The unfathomable mystery of the Virginia Tech killings comes down to this: What snapped?
There are innumerable smaller questions, and many will be answered in the hours and days and weeks to come. How were the shootings carried out? Why was there a gap of two hours between the first killings and the others? What were the police doing? What are the lessons for campus security everywhere? And what can we say about the lives of those now dead?
But to understand how someone could connect the grievances of his life to the murder of so many - most of them, presumably, strangers - defies explanation. And it's the question that lies at the heart of this sad and horrifying event. We condemn but perfectly well understand why a drug dealer kills a rival, or a witness; even a bomb in a market in Baghdad is set off with an eye toward a political goal, as abhorrent as it might be.
But death for the sake of death - how does that come about? The empathy that marks us as human seems to run so deep. Is it really so easily discarded?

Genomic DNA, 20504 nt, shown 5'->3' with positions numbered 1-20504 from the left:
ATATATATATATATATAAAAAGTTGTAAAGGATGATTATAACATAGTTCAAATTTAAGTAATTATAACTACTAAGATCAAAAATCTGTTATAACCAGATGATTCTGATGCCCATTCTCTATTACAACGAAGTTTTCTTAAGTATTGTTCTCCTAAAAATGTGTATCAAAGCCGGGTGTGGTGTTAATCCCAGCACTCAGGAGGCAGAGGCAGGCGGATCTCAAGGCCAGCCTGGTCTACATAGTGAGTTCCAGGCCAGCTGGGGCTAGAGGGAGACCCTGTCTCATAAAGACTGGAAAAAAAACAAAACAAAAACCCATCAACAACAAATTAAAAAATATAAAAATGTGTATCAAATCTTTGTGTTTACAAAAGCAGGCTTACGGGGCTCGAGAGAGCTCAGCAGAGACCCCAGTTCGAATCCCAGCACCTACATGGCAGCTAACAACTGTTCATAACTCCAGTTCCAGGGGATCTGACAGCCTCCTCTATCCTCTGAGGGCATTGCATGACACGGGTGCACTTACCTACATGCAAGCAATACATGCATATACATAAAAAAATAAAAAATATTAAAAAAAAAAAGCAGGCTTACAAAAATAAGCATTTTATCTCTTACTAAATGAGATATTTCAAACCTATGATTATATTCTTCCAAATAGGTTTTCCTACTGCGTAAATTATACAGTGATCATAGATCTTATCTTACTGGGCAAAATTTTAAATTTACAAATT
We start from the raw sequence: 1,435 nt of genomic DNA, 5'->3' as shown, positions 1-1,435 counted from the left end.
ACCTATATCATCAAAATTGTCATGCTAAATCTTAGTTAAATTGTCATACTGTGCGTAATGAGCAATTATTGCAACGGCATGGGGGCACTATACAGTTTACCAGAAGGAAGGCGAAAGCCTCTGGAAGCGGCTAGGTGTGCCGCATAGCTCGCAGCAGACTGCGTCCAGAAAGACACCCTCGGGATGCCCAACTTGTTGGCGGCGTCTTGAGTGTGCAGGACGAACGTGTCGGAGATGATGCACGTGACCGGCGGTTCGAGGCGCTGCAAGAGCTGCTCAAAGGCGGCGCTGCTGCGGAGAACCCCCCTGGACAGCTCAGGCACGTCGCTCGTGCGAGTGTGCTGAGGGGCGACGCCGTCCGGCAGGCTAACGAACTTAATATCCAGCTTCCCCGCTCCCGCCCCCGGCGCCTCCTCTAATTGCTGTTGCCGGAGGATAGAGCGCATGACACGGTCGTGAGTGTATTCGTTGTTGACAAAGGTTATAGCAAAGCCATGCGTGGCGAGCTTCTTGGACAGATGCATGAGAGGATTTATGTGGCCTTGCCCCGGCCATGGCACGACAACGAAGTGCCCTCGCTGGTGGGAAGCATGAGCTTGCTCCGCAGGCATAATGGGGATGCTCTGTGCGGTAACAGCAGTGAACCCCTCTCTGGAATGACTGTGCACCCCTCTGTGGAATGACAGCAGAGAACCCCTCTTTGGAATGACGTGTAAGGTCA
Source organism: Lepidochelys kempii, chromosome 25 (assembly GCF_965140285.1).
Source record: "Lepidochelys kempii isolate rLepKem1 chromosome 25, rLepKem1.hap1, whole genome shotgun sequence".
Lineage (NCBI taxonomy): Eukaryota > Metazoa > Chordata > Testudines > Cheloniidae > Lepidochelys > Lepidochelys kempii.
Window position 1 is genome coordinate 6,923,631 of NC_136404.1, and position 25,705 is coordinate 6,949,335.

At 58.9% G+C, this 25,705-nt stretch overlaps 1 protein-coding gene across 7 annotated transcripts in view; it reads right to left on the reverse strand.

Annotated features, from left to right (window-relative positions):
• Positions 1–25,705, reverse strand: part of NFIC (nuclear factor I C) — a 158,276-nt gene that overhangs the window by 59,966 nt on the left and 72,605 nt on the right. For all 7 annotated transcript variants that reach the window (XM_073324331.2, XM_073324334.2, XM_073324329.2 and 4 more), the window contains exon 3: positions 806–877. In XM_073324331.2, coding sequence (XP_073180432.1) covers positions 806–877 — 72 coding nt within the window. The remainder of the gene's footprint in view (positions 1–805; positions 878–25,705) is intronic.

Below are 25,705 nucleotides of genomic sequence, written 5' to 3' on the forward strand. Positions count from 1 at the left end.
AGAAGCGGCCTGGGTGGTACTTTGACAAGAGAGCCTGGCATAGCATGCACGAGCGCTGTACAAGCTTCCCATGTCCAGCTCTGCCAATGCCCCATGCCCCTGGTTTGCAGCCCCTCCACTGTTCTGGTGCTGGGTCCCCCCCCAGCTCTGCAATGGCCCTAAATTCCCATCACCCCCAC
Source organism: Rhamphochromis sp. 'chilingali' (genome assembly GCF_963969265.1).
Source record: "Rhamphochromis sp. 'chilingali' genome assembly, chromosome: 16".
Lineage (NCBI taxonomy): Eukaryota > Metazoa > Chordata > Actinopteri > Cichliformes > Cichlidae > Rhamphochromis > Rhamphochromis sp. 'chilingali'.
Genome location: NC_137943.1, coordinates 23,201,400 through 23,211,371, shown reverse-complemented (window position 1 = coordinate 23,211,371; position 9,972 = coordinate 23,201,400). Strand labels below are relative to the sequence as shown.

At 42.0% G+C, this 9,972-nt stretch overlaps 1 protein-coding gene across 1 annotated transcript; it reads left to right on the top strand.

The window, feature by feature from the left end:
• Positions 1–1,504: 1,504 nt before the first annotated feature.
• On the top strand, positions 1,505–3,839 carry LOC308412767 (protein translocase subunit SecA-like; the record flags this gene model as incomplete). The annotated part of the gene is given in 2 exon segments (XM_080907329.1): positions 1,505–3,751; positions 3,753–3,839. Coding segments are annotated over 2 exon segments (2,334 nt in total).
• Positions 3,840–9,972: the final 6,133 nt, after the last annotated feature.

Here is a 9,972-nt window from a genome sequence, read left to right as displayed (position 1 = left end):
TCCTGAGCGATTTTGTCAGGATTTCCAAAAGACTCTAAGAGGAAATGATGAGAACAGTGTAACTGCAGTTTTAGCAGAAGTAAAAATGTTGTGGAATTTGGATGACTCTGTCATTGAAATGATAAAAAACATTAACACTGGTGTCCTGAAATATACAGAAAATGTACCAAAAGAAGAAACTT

These, of course, are violent times. The number of shootings is soaring in Philadelphia. Police club demonstrators in Moscow, breaking bones and cracking heads. Yesterday, at least 43 people are reported killed in Iraq; the bodies of 16 others turn up, to be added to the 30 found Sunday. A bomber kills 10 in Afghanistan. In Darfur, 200,000 people are dead - or is it 400,000? No one is sure.
American society is drenched with aggression, and with the sort of aggressive posturing that seeks to humiliate the other. Think of the road rage on Interstate 270 last week, escalating from a thoughtless maneuver to obscene gestures to the deaths of two motorists as their car was forced off the road. And over what?
The massacre at Virginia Tech was over something, maybe something just as stupid and petty. What it was probably won't remain a mystery for long. But it won't be sufficient. It won't be a reason to kill so many people going about their lives, early one morning in the shadow of the Blue Ridge.
The survivors at Virginia Tech will spend their lives recovering from this act of madness; for the families of the victims, it will be much harder. None can ever know what happened to turn one man into an agent of random death, because it happened inside him in a way that's impossible to comprehend. He was once one of us; with frightening sureness, he turned against us.